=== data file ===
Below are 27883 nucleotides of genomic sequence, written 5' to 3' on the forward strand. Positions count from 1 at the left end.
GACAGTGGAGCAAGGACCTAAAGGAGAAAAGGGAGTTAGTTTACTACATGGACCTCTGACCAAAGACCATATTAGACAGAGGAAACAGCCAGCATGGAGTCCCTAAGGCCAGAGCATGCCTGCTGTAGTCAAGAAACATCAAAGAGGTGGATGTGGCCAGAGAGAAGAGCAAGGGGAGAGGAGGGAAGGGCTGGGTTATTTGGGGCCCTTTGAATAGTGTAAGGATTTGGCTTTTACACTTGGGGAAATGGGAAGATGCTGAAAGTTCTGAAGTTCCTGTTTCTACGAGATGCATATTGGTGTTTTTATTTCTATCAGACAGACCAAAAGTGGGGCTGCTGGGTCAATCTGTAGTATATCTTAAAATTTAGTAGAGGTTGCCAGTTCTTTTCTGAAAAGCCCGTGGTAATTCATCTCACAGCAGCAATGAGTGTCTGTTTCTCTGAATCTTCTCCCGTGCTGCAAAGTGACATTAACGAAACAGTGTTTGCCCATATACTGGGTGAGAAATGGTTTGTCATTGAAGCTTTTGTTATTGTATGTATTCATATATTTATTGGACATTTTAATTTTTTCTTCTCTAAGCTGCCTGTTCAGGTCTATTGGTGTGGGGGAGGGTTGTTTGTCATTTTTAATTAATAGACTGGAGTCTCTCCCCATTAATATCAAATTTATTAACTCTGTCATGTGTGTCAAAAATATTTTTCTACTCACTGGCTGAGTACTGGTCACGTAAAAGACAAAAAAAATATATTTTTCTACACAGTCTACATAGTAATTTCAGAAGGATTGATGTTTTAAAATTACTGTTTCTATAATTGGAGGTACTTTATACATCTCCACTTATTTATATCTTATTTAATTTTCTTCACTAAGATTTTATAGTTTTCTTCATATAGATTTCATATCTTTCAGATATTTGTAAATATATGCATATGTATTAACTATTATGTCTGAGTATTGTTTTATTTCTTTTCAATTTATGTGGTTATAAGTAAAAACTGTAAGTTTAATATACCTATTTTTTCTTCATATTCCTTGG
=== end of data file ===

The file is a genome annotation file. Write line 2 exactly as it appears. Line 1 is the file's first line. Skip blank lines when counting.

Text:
GACAGTGGAGCAAGGACCTAAAGGAGAAAAGGGAGTTAGTTTACTACATGGACCTCTGACCAAAGACCATATTAGACAGAGGAAACAGCCAGCATGGAGTCCCTAAGGCCAGAGCATGCCTGCTGTAGTCAAGAAACATCAAAGAGGTGGATGTGGCCAGAGAGAAGAGCAAGGGGAGAGGAGGGAAGGGCTGGGTTATTTGGGGCCCTTTGAATAGTGTAAGGATTTGGCTTTTACACTTGGGGAAATGGGAAGATGCTGAAAGTTCTGAAGTTCCTGTTTCTACGAGATGCATATTGGTGTTTTTATTTCTATCAGACAGACCAAAAGTGGGGCTGCTGGGTCAATCTGTAGTATATCTTAAAATTTAGTAGAGGTTGCCAGTTCTTTTCTGAAAAGCCCGTGGTAATTCATCTCACAGCAGCAATGAGTGTCTGTTTCTCTGAATCTTCTCCCGTGCTGCAAAGTGACATTAACGAAACAGTGTTTGCCCATATACTGGGTGAGAAATGGTTTGTCATTGAAGCTTTTGTTATTGTATGTATTCATATATTTATTGGACATTTTAATTTTTTCTTCTCTAAGCTGCCTGTTCAGGTCTATTGGTGTGGGGGAGGGTTGTTTGTCATTTTTAATTAATAGACTGGAGTCTCTCCCCATTAATATCAAATTTATTAACTCTGTCATGTGTGTCAAAAATATTTTTCTACTCACTGGCTGAGTACTGGTCACGTAAAAGACAAAAAAAATATATTTTTCTACACAGTCTACATAGTAATTTCAGAAGGATTGATGTTTTAAAATTACTGTTTCTATAATTGGAGGTACTTTATACATCTCCACTTATTTATATCTTATTTAATTTTCTTCACTAAGATTTTATAGTTTTCTTCATATAGATTTCATATCTTTCAGATATTTGTAAATATATGCATATGTATTAACTATTATGTCTGAGTATTGTTTTATTTCTTTTCAATTTATGTGGTTATAAGTAAAAACTGTAAGTTTAATATACCTATTTTTTCTTCATATTCCTTGG